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    $\begingroup$ Temperature could also be a reason for sunlight - if it lives somewhere where the water is cold but the sun is strong, then it could keep warmer by remaining on the surface. This would be especially useful if it was cold-blooded. $\endgroup$ – Matt Bowyer Apr 24 '18 at 14:03
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Buoyancy is a big deal for sea creatures. Pretty much everything living on or in water have a density that makes them naturally comfortable (i.e. energy efficient) only at certain depths, and changing depths without also changing their density (i.e. via lungs or air sacs) requires significant effort.

Take ducks, for example. They're very buoyant; they can dive, but it takes significant energy to do so. Since that's also how they get their food, they naturally evolved to be very efficient divers, but since they're air-breathers they also naturally evolved to spend most of their time on the surface.

Swans and geese, on the other hand, are also very buoyant but they don't dive. They eat mostly floating plant matter or seaweed they can reach just by stretching their long necks underwater while staying afloat.

Just floating at your preferred depth (i.e. the top of the ocean) is the most energy efficient way of living, and for an air-breather anything that involves you staying where there's air is vastly preferable to the alternative. Natural selection wouldn't really promote any sort of diving instinct which goes against both of those without a compelling reason to do so (i.e. food or survival). If your large whaleboat is naturally buoyant and able to get food without diving (i.e. feeding on surface organisms, or using long appendages to grab food from depth), and is big and strong enough that it doesn't need to hide from predators, it seems likely that it just wouldn't evolve any sort of diving instinct at all.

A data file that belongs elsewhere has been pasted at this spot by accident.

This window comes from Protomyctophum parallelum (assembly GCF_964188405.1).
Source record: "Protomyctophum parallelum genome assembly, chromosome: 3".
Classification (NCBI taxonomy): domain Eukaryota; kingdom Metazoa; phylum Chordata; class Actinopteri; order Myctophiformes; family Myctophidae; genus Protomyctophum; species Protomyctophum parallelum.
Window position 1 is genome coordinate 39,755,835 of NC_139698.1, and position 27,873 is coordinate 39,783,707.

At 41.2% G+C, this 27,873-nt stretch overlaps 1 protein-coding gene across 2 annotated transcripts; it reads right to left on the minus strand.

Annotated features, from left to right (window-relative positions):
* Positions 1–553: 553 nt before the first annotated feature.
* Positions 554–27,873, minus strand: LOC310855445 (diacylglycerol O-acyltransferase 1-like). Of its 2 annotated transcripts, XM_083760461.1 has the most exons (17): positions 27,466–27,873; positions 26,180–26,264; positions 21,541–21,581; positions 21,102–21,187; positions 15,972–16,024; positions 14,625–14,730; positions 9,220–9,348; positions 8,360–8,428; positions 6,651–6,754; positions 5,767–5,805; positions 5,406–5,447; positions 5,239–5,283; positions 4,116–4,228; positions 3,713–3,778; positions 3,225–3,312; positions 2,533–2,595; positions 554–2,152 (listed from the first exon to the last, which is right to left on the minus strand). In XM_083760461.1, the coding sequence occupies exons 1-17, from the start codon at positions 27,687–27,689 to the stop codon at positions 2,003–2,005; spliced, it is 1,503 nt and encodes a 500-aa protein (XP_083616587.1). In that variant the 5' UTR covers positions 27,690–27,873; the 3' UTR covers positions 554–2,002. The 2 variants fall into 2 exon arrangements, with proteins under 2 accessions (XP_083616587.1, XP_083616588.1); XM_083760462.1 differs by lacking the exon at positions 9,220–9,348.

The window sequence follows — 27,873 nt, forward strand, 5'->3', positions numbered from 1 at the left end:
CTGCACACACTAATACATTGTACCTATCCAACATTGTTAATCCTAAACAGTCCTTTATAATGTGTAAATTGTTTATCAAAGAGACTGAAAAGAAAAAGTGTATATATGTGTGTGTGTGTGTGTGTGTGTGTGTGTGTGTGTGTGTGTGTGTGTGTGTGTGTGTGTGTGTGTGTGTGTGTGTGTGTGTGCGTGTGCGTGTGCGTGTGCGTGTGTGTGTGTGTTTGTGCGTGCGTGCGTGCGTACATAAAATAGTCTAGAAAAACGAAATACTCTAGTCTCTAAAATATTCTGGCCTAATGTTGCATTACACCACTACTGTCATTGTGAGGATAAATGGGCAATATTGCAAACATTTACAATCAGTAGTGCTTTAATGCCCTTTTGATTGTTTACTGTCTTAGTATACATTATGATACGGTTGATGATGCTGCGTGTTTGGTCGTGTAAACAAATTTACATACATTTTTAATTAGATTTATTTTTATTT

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    $\begingroup$ Jellyfish with inflated components (like the Man-O-war) are a prime example. $\endgroup$ – Willk Apr 21 '18 at 22:59
  • $\begingroup$ Huge and surface-only do not really compute. Huge water mammals need to re-surface for air, yes. They don't stay afloat at the surface though, as diving basically cancels their body weight. $\endgroup$ – Oleg Lobachev Apr 22 '18 at 17:40
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    $\begingroup$ @OlegLobachev Whales evolved specifically to stay at depth. There's plenty of examples of huge land animals (current and prehistoric) that have evolved without relying on water to support any of their weight. Buoyancy is entirely a matter of density, not size (otherwise boats in general wouldn't work either). $\endgroup$ – goldPseudo Apr 22 '18 at 19:58
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Hmm. A boat would have a curved upwards shape. As for avoiding depth . . .

  1. Avoiding predators.
  2. It requires gaseous O2 to survive (lungs, booklungs, or tracheae instead of gills)

And the most obvious one of all: Hunting. If there's a seafaring people, they'll jump for the chance to commandeer an abandoned boat. They climb in, the animal dives, surfaces again, and eats. This could also catch birds looking for a rest. If the scales are shiny, they might also mimic gold or jewels: another incentive for something (sentient) to climb on.

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    $\begingroup$ Beautifully devious! Although hunting intelligent species has the problem that the survivors (or anyone staying behind) will tend to connect the dots fairly quickly, when people don't come back. $\endgroup$ – Graham Apr 22 '18 at 8:27
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Terrestrial => Marine evolution

To justify such a lack of deep water related adaptations, I guess the most logical explanation would be that this creature was terrestrial in the past, and was pushed towards the marine environment by biotic (or abiotic) factors such as competition or predation. Instead of developping diving adaptations, it developped buoyancy (which could be just as adaptative!)

That also implies all of the feeding has to occur on the surface of the water. It could be: